Understand Data Principles

Overview

It is critical to fully understand what data are, and the best practices and guiding principles that a registry should follow when collecting, maintaining, and sharing data. Having entrusted you with information about themselves and their rare disease, registry participants expect you to act in their best interest with respect to being transparent and open. Researchers need to have confidence in the quality of your registry's data.

Understand What is Data

Data can be defined as a collection of information. Data usually include quantitative and qualitative information. Quantitative data include measurable information, such as height and weight. Qualitative data is descriptive information, such as gender and ethnicity. The goals of registry determine what kinds of data are collected. Registries typically collect both quantitative and qualitative.

Determining what kinds of data and how much of it needs to be collected requires thoughtful consideration. Because little is known about many rare diseases, you may be tempted to collect as much information as you can. But it's important that you do not overwhelm the people providing the information to your registry. You must take care to balance what you need to know (essential data) with what you would like to know (nonessential data). It is especially important that the information you collect is of high quality. Low-quality data cannot be used for research. High-quality data are verifiable, accurate, and are an exact fit for the registry's intended use. The data you collect must be capable of delivering the insight you hope to gain.

Data quality is determined by the following:

  1. Accessibility – Are the data available? Are the data easily and quickly obtained?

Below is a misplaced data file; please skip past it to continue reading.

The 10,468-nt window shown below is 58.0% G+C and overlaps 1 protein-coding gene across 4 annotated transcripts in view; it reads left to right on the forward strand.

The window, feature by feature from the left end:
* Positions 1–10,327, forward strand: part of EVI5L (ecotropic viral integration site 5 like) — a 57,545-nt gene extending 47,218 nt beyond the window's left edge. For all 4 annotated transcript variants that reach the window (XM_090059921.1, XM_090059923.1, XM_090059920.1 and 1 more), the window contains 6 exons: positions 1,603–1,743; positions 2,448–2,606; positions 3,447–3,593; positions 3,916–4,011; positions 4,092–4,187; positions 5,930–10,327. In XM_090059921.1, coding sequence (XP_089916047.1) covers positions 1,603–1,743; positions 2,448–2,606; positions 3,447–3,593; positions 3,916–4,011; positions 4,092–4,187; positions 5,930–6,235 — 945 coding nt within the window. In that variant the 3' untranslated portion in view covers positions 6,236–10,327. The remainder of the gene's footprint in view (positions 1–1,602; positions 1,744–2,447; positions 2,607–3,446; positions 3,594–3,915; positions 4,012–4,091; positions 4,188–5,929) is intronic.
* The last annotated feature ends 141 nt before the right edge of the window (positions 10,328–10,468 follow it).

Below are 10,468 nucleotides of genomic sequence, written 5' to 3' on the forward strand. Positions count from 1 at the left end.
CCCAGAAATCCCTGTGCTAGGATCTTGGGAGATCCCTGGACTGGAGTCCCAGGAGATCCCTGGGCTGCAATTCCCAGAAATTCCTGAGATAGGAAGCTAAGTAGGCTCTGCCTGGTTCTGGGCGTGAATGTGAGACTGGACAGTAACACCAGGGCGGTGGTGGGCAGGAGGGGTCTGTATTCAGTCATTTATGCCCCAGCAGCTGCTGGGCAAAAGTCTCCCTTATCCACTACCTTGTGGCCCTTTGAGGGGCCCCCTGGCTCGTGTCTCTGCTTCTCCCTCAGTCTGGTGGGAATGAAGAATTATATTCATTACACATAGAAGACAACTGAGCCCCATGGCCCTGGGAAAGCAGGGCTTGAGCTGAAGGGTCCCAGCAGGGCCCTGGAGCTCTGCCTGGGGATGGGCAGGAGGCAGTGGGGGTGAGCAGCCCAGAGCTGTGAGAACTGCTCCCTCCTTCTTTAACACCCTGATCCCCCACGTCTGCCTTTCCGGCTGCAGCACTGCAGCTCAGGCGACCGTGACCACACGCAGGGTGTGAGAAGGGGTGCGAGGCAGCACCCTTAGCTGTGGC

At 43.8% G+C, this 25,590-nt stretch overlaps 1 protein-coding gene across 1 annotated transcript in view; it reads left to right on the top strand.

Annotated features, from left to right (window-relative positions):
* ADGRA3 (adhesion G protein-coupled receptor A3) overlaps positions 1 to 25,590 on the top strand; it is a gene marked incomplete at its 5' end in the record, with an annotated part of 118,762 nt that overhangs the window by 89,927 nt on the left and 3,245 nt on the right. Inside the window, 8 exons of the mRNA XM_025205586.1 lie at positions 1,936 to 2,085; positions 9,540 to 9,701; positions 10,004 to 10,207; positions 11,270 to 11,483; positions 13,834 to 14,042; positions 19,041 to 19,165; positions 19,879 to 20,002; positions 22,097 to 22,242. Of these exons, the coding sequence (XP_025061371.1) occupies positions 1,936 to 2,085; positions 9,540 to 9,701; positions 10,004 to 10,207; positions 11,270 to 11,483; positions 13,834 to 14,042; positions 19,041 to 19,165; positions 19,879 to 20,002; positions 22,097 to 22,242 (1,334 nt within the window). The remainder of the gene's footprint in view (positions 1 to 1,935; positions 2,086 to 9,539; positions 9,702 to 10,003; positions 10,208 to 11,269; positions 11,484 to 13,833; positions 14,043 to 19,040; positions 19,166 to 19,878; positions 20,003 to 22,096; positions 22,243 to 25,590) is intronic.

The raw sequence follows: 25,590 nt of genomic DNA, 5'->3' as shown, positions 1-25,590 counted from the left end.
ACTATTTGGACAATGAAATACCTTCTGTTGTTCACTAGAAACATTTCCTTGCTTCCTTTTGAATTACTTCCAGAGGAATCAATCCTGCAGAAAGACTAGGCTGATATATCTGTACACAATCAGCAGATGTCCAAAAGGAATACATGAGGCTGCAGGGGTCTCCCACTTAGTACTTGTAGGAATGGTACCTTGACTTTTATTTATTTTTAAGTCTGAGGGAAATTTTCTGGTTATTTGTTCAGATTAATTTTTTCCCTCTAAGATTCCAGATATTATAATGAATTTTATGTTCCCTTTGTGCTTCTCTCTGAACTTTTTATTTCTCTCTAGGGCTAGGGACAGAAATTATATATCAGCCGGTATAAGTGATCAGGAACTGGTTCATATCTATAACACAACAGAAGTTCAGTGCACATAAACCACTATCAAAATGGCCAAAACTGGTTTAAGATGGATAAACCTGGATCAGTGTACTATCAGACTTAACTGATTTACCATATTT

2. Completeness – Is the data complete? Are the necessary questions included on your registry data collection forms? Were all the questions answered?
  3. Accuracy – Are the data correct and reliable?
  4. Objectivity – Are the data free of bias?
  5. Relevancy – Do the data address the questions your registry is attempting to answer?

Make sure you collect only high-quality data for your registry by following the FAIR Guiding Principles for scientific data management:

Findability – Data should be easily found.
Accessibility – Once the data is found, it should be accessible.
Interoperability – Data needs to be integrated with other data and to be able to work with various different applications.
Reusable – Data should be able to be re-used for different research and/or purposes.

We created the RaDaR Tool: Data Quality Control Checklist to assist you in evaluating the quality of data.

Be a Good Data Steward

When you decide to collect data, you take on the role of being a data steward. You need to protect the rights and interests of the people who have provided the information. You build trust by being purposeful, open, and transparent.

Be purposeful

  • Avoid biases when gathering data (e.g., do not only gather from people who have a specific symptom).
  • Recruit a balanced sample (e.g., all genders, races/ethnic groups, ages, and socioeconomic classes).
  • Identify possible barriers to participating and attempt to minimize or remove them (e.g., give people time to ask questions, accommodate various modes of participating such as via computer, paper, phone).

Be open

  • Have an informed consent that clearly states how, what, why, when, and where the data is being gathered.
  • Share the known benefits and risks of providing the information to the registry.
  • State the hoped outcomes or goals of the registry.